stress manipulation. During stress, vitamin E stores 
are depleted and. once depleted, tissues are at greater 
risk. Without stress, vitamin E may remain at effec¬ 
tive concentrations so that there may be no relation 
between it and periodontal destruction. One may 
argue that in man. insufficient vitamin E and a 
subsequent increase in the likelihood of periodontal 
destruction occur during brief intervals associated 
with stressful life-events. Therefore, the cross-sec¬ 
tional analysis of Slade el al. (1976) might not identify 
a relation. 

A further problem with many rat studies is that this 
species is not usually susceptible to periodontal de¬ 
struction, except when this is ligature induced or is 
the result of other extraordinary interventions. It 
would be difficult, therefore, to observe a beneficial 



M E Cohen and D M Meyer 

effect of vitamin E unless it is superimposed on an 
adverse initial state such as healing of experimental 
gingival wounds, vitamin E deprivation (as con¬ 
trasted to supplementation), or stress. 

Effects of stress on periodontal destruction have 
been documented and are consistent with generally 
held concepts of the relation between stress and 
disease resistance (Troxler, 1086; Dantzer and Kelley, 
1989; Ballieux, 1991). In a series of experiments on 
rodents, increased rates of periodontal destruction 
(Ratcliff, 1956; Fedi Jr, 1958; Shklar and Glickman, 
1959; Gupta. Blechman and Stahl, 1960; Gupta, 
1966) and decreased rates of gingival wound healing 
(Stahl, 1961) were shown to accompany the presence 
of stressful stimuli. While similar experimental de¬ 
signs are not possible in man. there is evidence that 
the same relations hold. Early anecdotal reports 
(Moulton, Ewn and Thiemman, 1952) have been 
supported by correlational studies relating life-stress 
events to rates of periodontal destruction (Manhold, 
Doyle and Weisinger, 1971; Haskell, 1975; Green 
et at., 1986). 

Although stress will affect a variety of physio¬ 
logical processes, activation of the sympathetic- 
adrenal-medullary and hypothalamic pituitary- 
adrenocortical systems (Axelrod and Reisine, 1984) 
appears particularly important in terms of defining 
explanatory mechanisms for enhancement of disease 
progression. Exposure of animals to stressful stimuli 
is accompanied by increases in the synthesis, storage 
and release into the circulation of catecholamines and 
glucocorticoids. The effects of these events and sub¬ 
sequent enzymatic shifts, as indexed by a variety of 
measures, can include: salivary and small-vessel vaso¬ 
constriction, release of cytotoxic free radicals, in¬ 
creased membrane permeability, impaired wound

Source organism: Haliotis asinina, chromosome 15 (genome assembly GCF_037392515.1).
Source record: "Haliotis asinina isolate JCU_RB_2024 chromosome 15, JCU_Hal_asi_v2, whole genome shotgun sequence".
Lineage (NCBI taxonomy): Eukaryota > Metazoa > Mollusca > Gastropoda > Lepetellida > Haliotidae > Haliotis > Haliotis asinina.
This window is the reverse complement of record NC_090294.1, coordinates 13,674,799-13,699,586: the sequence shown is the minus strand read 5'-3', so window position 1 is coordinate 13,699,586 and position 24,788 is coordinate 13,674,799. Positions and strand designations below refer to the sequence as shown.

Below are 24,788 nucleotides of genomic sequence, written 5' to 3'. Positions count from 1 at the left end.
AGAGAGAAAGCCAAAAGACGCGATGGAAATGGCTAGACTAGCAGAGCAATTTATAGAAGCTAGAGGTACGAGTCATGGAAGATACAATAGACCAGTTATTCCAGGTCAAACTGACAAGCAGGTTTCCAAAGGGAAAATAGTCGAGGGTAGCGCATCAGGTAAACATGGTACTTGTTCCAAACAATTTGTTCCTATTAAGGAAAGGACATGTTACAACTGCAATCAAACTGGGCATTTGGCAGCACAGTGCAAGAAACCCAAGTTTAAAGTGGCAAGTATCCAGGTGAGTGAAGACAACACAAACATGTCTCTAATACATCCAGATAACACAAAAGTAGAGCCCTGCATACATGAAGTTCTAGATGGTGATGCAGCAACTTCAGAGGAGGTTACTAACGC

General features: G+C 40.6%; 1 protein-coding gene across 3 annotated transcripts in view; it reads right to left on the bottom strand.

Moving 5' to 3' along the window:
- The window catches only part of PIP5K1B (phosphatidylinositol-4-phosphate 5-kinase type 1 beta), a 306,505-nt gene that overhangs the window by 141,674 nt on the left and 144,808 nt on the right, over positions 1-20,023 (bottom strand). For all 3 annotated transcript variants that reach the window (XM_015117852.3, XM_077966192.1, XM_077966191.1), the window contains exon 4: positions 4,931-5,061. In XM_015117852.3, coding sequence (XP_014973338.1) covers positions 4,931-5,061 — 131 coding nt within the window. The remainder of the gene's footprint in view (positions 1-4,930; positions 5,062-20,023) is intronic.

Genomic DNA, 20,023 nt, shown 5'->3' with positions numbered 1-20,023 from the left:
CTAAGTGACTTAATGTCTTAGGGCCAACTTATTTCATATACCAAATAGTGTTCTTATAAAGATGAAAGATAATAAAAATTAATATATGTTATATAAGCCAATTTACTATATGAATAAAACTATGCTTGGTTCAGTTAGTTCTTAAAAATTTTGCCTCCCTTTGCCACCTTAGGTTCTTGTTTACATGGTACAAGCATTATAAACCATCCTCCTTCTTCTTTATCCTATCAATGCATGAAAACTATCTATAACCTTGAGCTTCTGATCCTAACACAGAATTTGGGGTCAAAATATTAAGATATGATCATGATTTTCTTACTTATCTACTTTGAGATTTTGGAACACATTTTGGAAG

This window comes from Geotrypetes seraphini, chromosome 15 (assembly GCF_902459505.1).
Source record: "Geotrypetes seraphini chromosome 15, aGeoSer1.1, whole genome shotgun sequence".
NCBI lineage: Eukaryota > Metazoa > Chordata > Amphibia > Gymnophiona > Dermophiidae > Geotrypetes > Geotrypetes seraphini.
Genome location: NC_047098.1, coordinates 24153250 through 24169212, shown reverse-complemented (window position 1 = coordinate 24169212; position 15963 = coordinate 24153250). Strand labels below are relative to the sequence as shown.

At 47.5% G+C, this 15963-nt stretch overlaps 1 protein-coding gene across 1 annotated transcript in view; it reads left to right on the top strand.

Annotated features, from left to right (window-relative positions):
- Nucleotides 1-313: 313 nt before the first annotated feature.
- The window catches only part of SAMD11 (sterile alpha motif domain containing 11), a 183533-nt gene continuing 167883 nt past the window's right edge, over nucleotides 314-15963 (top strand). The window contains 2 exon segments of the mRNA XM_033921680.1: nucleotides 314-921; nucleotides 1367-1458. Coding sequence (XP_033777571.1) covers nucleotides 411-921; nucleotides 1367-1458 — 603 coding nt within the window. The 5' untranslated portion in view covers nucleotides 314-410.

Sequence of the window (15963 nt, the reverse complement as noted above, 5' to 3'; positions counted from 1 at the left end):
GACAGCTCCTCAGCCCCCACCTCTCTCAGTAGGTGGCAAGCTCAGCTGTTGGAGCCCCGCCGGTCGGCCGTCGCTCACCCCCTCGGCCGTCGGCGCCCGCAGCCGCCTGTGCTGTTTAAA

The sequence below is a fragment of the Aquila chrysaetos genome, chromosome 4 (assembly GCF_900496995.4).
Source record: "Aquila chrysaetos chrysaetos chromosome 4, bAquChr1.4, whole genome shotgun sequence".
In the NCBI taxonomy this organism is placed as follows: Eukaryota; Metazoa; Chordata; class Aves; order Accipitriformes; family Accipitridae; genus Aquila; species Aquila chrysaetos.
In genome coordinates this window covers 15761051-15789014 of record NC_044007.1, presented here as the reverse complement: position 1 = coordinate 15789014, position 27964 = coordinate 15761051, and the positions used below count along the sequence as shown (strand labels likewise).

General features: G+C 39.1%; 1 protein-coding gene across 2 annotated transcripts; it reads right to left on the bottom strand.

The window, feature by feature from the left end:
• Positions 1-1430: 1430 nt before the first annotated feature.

healing, decreased resistance to infection, and sup¬ 
pressed cellular immune responses (Matheny, 1988; 
Weiss et at.. 1989). 

In addition to studies relating stress to periodontal 
health, there are others in which stress-related 
hormones have been measured or manipulated di¬ 
rectly. Administration of cortisone caused osteoporo¬ 
sis of alveolar bone in mice (Glickman, Stone and 
Chawla, 1953) and patients with acute necrotizing 
ulcerative gingivitis were found to have higher levels 
of overnight urinary cortisol (Cohen-Cole et at., 
1981). Catecholamines have been shown to reduce 
gingival circulation (Ito et at.. 1973; Clarke, Shephard 
and Hirsch. 1981) and to enhance the virulence of 
gingival crevicular bacteria (Courant and Gibbons, 

The presence of oxygen radicals has been sug¬ 
gested as playing a central part in tissue damage 
associated with chronic inflammation (in general) 
and periodontal disease (Hoffeld, 1982). Based on 
vitamin E's ability to protect tissue from oxidative 
damage, Goodson (1975) predicts therapeutic value 
but recognizes that there has been an insufficient 
number of studies in this area. Hence we have 
now sought to evaluate the ability of vitamin E 
supplementation to prevent periodontal destruc¬ 
tion in a species inherently susceptible to such de¬ 
struction. and while exposed to environmental stress 
that could affect the supplement’s physiological 

Study I 

Rice rats (Oryzomys palustris ) were chosen because 
of susceptibility to periodontal destruction (Leonard. 
1979), The study (protocol reviewed by a Laboratory 
Animal Use Committee) had a two-by-two factorial 
design with two levels of dietary vitamin E sup¬ 
plementation and either a control or high-stress en- 

Thirty-two male rice rats (57-84 days of age) were 
switched from standard rodent diet to a synthetic test 
diet (modified Purina Basal Test Diet 5755). This diet 
contains 44% dextrin, 21% casein, 15% sucrose, 5% 
lard, 5% corn oil and the remaining percentage is 
comprised of other necessary additives. One half of 
the animals received a synthetic control diet, which 
included a standard 50 IU of vitamin E per kg feed 
(35 IU attributable to d-oc -tocopherol acetate oil 
supplement and approximately 15 IU due to other 
components, principally corn oil). The remaining 
animals received a synthetic test diet that contained 
5000 IU of the vitamin per kg feed (4985 IU due to 
the tocopheiol additive). This lU/kg dose (60 lU/day 
based on a 12 g daily food ingestion) had been used in 
a similar long-term study of periodontal destruction